Philosophy in practice
The Bolivarian philosophy pushed by Chavez incorporates the Marxist influences gleaned from another hero and mentor of Chavez, Fidel Castro. Unlike Castro's insulated Cuba, though, Chavez has tried to push his agenda onto the regional stage and use Venezuela's oil power to give a higher profile to this brand of Latin American leftism. Chavez has gradually clamped down on freedoms within the country, though, closing media outlets, tamping down opposition movements, and nationalizing various industries.
Latin American partners
Chavez is not alone in his push for a "Bolivarian Revolution." The Bolivarian Alternative for the People of Our America (ALBA) was launched in 2004 by Venezuela and Cuba as an alternative to the U.S.- backed Free Trade Area of the Americas. By June 2009, when the group had grown to nine member states, the name was changed to the Bolivarian Alliance for the People of Our America. Think of it as a traditional trade bloc that doesn't advance economic growth through the free market, but through government involvement, welfare, trade, and social reform.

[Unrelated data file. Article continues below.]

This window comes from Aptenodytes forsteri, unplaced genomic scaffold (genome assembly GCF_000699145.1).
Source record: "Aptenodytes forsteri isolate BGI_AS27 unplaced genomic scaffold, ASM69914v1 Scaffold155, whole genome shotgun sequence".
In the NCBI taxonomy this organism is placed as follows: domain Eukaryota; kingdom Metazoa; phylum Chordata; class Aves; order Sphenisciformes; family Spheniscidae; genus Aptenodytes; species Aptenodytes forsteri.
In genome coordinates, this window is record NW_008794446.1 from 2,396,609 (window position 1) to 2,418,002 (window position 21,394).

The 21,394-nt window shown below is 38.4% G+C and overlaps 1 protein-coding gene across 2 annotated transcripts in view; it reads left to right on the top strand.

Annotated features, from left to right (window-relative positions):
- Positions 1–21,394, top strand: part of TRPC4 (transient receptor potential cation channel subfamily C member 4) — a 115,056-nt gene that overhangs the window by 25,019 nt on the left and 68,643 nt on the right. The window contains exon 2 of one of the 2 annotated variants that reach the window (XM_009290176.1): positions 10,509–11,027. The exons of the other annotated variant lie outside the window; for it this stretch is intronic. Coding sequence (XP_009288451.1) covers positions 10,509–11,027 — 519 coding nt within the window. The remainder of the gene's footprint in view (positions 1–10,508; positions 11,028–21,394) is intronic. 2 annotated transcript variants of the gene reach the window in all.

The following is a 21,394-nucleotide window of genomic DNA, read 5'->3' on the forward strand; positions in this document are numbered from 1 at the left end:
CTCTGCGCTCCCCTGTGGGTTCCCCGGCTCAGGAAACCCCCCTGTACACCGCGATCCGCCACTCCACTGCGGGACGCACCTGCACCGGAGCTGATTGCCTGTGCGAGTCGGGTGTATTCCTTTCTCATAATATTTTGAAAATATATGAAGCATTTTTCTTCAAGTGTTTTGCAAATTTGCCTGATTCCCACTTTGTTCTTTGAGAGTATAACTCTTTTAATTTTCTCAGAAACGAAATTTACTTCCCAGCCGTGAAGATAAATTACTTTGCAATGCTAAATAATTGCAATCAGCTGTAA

The member states of ALBA are Antigua and Barbuda, Bolivia, Cuba, Dominica, Ecuador, Honduras, Nicaragua, Saint Vincent and the Grenadines, and Venezuela. Though the concept of a Bolivarian Revolution is most often associated with Chavez's plans in Venezuela, it's fair to say that Chavez's political partners in Latin America are implementing similar philosophies to one degree or anther in their home countries with the intent of bringing all of Latin America on board in a united effort.